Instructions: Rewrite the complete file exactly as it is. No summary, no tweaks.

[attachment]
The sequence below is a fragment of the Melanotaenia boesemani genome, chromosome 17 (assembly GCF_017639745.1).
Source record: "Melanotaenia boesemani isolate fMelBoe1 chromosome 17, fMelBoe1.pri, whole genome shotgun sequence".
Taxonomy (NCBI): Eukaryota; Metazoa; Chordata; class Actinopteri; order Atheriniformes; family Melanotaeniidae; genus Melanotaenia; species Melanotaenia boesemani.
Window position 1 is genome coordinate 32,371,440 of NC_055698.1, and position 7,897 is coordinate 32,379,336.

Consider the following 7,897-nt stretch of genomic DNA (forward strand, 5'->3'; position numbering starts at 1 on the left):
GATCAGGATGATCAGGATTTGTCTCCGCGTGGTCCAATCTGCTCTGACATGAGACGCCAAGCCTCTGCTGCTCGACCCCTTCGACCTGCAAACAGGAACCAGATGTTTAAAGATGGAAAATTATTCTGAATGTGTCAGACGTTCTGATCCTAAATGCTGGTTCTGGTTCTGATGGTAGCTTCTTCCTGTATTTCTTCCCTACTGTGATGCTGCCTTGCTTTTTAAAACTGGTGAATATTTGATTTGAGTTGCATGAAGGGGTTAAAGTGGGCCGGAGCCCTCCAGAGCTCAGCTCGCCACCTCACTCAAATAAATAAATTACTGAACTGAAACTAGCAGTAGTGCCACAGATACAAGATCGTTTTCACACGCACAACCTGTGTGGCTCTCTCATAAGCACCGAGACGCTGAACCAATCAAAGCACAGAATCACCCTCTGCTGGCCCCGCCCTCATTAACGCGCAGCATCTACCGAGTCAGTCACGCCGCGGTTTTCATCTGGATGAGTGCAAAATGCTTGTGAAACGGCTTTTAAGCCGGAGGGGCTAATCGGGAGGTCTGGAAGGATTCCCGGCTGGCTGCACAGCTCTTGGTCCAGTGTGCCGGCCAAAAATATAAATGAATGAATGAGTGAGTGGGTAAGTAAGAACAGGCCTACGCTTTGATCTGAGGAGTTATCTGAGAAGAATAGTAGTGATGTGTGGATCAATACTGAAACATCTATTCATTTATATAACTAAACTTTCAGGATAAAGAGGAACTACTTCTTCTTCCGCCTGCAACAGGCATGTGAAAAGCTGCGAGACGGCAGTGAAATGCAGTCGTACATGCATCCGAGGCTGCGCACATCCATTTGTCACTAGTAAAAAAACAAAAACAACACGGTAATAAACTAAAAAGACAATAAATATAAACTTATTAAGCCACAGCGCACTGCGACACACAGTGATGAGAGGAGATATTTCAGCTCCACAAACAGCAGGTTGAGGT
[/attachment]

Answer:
The sequence below is a fragment of the Melanotaenia boesemani genome, chromosome 17 (assembly GCF_017639745.1).
Source record: "Melanotaenia boesemani isolate fMelBoe1 chromosome 17, fMelBoe1.pri, whole genome shotgun sequence".
Taxonomy (NCBI): Eukaryota; Metazoa; Chordata; class Actinopteri; order Atheriniformes; family Melanotaeniidae; genus Melanotaenia; species Melanotaenia boesemani.
Window position 1 is genome coordinate 32,371,440 of NC_055698.1, and position 7,897 is coordinate 32,379,336.

Consider the following 7,897-nt stretch of genomic DNA (forward strand, 5'->3'; position numbering starts at 1 on the left):
GATCAGGATGATCAGGATTTGTCTCCGCGTGGTCCAATCTGCTCTGACATGAGACGCCAAGCCTCTGCTGCTCGACCCCTTCGACCTGCAAACAGGAACCAGATGTTTAAAGATGGAAAATTATTCTGAATGTGTCAGACGTTCTGATCCTAAATGCTGGTTCTGGTTCTGATGGTAGCTTCTTCCTGTATTTCTTCCCTACTGTGATGCTGCCTTGCTTTTTAAAACTGGTGAATATTTGATTTGAGTTGCATGAAGGGGTTAAAGTGGGCCGGAGCCCTCCAGAGCTCAGCTCGCCACCTCACTCAAATAAATAAATTACTGAACTGAAACTAGCAGTAGTGCCACAGATACAAGATCGTTTTCACACGCACAACCTGTGTGGCTCTCTCATAAGCACCGAGACGCTGAACCAATCAAAGCACAGAATCACCCTCTGCTGGCCCCGCCCTCATTAACGCGCAGCATCTACCGAGTCAGTCACGCCGCGGTTTTCATCTGGATGAGTGCAAAATGCTTGTGAAACGGCTTTTAAGCCGGAGGGGCTAATCGGGAGGTCTGGAAGGATTCCCGGCTGGCTGCACAGCTCTTGGTCCAGTGTGCCGGCCAAAAATATAAATGAATGAATGAGTGAGTGGGTAAGTAAGAACAGGCCTACGCTTTGATCTGAGGAGTTATCTGAGAAGAATAGTAGTGATGTGTGGATCAATACTGAAACATCTATTCATTTATATAACTAAACTTTCAGGATAAAGAGGAACTACTTCTTCTTCCGCCTGCAACAGGCATGTGAAAAGCTGCGAGACGGCAGTGAAATGCAGTCGTACATGCATCCGAGGCTGCGCACATCCATTTGTCACTAGTAAAAAAACAAAAACAACACGGTAATAAACTAAAAAGACAATAAATATAAACTTATTAAGCCACAGCGCACTGCGACACACAGTGATGAGAGGAGATATTTCAGCTCCACAAACAGCAGGTTGAGGT